My favorite restaurants are the local ones – they have the best chefs and the most charm, and usually get their produce and meats from local sources. They are also more likely to use organic ingredients, and the staff are more than happy to talk about what’s in the food. Sometimes you can even have a conversation with the chef. Unlike a chain restaurant where everywhere you go the menu is always the same, at local restaurants, menus change from week to week as the availability of seasonal items changes. The food is always at its freshest, and you can count on finding something unique. In short, local restaurants are everything that chain restaurants are not.
Final Rule – If you fall off the wagon…
…Jump! Whether you have carefully weighed the pros and cons of eating that no-no, had a sudden moment of weakness, or simply found yourself in a bind where there was no other choice, don’t beat yourself up over it! It happens to all of us. Once you decide you’re going to go for it, you might as well enjoy it! Don’t cloud your experience with feelings of guilt. Just know that you will not be feeling well for a short period of time, but it will pass. Depending on how long it has been since you last ate said food, however, you just may find out that whatever it is you ate may not be a problem anymore. Some food allergies can be healed after a long period of avoidance (although that is usually not the case with gluten). You’ll only find out if you try.
At least that’s what I told myself yesterday. It was Labor Day, and my husband and I spent the afternoon at the Presidio in San Francisco. We were wandering along the beach when an old familiar smell took hold of me. The last thing I expected to attract my olfactory attention was the hot dog stand. I’m usually pretty good at putting aside my cravings for things I shouldn’t eat, but when I saw the sign that said “100 percent grass-fed nitrate/antibiotic/hormone-free beef franks,” I was intrigued. Mind you, I had not eaten beef in 3 years, since I tested positive for an allergy to all things bovine. Since then I had even developed an aversion to red meat, and the thought never crossed my mind before today. But I had never tasted 100 percent grass-fed beef, and that was what piqued my curiosity.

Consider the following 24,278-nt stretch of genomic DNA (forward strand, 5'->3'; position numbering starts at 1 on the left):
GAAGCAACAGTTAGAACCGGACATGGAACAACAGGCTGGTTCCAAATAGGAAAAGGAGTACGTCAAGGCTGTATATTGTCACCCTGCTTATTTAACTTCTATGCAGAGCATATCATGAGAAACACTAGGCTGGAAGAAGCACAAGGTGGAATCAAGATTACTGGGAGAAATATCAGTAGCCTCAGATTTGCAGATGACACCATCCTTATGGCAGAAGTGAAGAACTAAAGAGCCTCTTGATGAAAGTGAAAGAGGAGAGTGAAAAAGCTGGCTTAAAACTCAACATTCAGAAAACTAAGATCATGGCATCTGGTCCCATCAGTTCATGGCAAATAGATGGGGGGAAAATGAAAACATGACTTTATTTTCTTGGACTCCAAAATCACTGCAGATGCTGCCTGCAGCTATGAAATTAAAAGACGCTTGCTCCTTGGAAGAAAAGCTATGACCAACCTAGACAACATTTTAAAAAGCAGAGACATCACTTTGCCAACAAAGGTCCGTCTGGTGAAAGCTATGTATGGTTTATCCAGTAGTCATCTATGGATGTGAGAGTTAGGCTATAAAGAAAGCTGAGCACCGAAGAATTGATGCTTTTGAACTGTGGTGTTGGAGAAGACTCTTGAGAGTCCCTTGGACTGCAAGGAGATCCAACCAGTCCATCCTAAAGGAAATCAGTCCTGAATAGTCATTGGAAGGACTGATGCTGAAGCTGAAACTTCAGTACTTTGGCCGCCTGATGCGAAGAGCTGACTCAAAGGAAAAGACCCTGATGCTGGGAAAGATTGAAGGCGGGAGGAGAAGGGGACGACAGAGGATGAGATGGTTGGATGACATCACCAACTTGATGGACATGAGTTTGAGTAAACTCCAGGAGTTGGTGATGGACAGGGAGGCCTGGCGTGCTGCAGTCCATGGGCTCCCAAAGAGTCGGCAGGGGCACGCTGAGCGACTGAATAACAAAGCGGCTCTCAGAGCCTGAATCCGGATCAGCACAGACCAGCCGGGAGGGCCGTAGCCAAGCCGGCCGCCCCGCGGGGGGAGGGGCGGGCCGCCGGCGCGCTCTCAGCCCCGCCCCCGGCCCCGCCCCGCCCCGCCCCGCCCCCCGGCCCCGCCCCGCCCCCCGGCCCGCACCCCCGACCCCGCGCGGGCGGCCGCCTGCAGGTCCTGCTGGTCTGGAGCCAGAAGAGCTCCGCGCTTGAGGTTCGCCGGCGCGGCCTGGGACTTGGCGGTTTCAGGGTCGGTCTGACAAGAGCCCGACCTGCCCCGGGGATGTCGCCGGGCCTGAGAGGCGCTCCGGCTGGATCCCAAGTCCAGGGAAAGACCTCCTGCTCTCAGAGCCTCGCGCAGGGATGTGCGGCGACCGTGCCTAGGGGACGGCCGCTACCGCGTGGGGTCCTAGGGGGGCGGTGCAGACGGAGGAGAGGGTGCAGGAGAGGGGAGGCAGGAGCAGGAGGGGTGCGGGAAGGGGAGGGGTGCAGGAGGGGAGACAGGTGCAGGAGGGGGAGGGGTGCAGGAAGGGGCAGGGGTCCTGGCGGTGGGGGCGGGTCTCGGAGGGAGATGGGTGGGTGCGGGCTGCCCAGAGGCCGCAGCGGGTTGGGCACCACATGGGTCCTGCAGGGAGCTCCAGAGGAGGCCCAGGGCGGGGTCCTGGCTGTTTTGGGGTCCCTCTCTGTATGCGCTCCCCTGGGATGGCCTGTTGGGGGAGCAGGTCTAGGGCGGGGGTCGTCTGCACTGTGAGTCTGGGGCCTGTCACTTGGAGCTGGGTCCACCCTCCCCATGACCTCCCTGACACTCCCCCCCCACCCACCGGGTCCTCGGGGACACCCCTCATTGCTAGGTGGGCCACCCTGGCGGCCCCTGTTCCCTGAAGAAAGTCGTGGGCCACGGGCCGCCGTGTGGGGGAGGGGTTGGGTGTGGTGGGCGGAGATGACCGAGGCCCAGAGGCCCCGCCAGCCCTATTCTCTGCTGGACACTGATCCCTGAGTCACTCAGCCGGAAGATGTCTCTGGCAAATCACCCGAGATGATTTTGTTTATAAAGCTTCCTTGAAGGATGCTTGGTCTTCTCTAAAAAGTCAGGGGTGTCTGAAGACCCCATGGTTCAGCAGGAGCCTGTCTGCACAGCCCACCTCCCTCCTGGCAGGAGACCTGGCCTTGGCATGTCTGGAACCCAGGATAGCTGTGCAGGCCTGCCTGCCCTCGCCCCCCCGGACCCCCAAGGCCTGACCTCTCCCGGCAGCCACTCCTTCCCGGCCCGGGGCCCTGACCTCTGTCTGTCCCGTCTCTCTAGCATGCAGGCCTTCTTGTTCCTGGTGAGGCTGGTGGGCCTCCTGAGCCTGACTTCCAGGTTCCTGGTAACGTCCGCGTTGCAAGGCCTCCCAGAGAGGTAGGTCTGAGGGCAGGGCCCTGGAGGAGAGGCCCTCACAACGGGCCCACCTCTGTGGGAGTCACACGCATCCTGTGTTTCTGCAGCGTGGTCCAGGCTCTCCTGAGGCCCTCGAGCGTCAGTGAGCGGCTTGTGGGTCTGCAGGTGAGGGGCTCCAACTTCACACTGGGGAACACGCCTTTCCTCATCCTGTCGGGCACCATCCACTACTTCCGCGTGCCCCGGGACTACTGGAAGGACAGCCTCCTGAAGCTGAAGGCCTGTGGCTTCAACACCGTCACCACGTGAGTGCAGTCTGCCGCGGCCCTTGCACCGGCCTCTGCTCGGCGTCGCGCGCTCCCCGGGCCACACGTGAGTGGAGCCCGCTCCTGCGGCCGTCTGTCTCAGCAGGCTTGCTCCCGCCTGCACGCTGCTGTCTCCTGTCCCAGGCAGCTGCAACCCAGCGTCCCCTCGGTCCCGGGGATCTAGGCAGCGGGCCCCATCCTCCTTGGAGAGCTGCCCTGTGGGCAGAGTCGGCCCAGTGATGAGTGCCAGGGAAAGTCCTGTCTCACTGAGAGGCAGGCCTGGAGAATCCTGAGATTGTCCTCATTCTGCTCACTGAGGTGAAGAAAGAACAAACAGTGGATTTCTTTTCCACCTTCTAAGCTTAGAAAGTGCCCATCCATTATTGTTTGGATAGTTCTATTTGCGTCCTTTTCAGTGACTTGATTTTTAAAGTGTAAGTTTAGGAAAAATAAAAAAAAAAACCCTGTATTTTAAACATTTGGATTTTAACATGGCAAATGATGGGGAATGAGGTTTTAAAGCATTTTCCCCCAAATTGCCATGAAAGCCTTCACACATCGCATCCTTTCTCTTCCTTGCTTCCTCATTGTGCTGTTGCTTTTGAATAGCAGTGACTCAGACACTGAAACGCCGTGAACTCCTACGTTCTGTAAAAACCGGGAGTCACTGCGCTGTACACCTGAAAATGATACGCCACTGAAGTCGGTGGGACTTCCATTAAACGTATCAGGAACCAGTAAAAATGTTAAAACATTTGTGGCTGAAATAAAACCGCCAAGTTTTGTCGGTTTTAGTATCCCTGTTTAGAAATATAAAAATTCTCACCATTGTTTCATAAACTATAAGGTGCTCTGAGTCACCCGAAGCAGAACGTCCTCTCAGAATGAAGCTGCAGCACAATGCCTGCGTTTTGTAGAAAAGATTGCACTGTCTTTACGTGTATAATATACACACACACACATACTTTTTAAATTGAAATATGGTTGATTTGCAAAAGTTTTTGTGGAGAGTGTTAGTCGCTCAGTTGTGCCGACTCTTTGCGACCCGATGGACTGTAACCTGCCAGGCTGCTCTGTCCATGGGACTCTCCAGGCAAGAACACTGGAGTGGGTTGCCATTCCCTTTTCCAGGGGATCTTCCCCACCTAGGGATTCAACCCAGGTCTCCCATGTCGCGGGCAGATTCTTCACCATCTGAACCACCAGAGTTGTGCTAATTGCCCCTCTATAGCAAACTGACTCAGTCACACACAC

What’s the big deal about 100 percent grass-fed beef? Athough all cattle start out being grass-fed, most are later shipped off to the stockyards where they are fed an unnatural diet of grains to bulk them up and then pumped with antibiotics and other drugs because eating grain makes them sick. Their stomachs then become acidic breeding grounds for highly resistant bacteria strains, such as E. coli. One hundred percent grass-fed cattle, however, live much happier, healthier lives, and their beef is loaded with natural heart-healthy omega-3 fatty acids instead of hormones and antibiotic residue. Not having learned all of this before I gave up red meat, I often wondered what it would be like and if it would affect me differently. I knew someday I would be brave enough to try it, but why it was a frankfurter that lured me in and not, say, a medium-rare fillet or a juicy burger, I’ll never know.
I debated for about 15 minutes whether or not to go for it, going over the pros and cons, trying to get the thought out of my mind, trying to understand why I wanted it in the first place, when my husband, the enabler, walked off to go buy me one. I nervously waited until he returned with a nearly foot-long frank, minus the bun, topped with onions and sauerkraut. Other than being messy, the first bite was uneventful – it tasted a little wierd to me, it had been so long since I’d had one and the onions and sauerkraut were the dominant flavors anyway. However, once I had taken that first bite, there was no turning back – so I ate with abandon and tried not to think about it.
Hours later, I still hadn’t noticed any strange feeling coming from my gut – so far so good. But even if my stomach isn’t upset, usually a day or two later my skin will increase its oil production and start to break out. Now it has been over 24-hours since ingestion, and things are still going smoothly. But I’m still not in the clear – I’ll know for sure in 2 or 3 days, when it makes its way out of my system. I am keeping my fingers crossed that I am safe for now, and that in the future I may on occasion have that medium-rare grass-finished fillet without hesitation. I’ll keep you posted.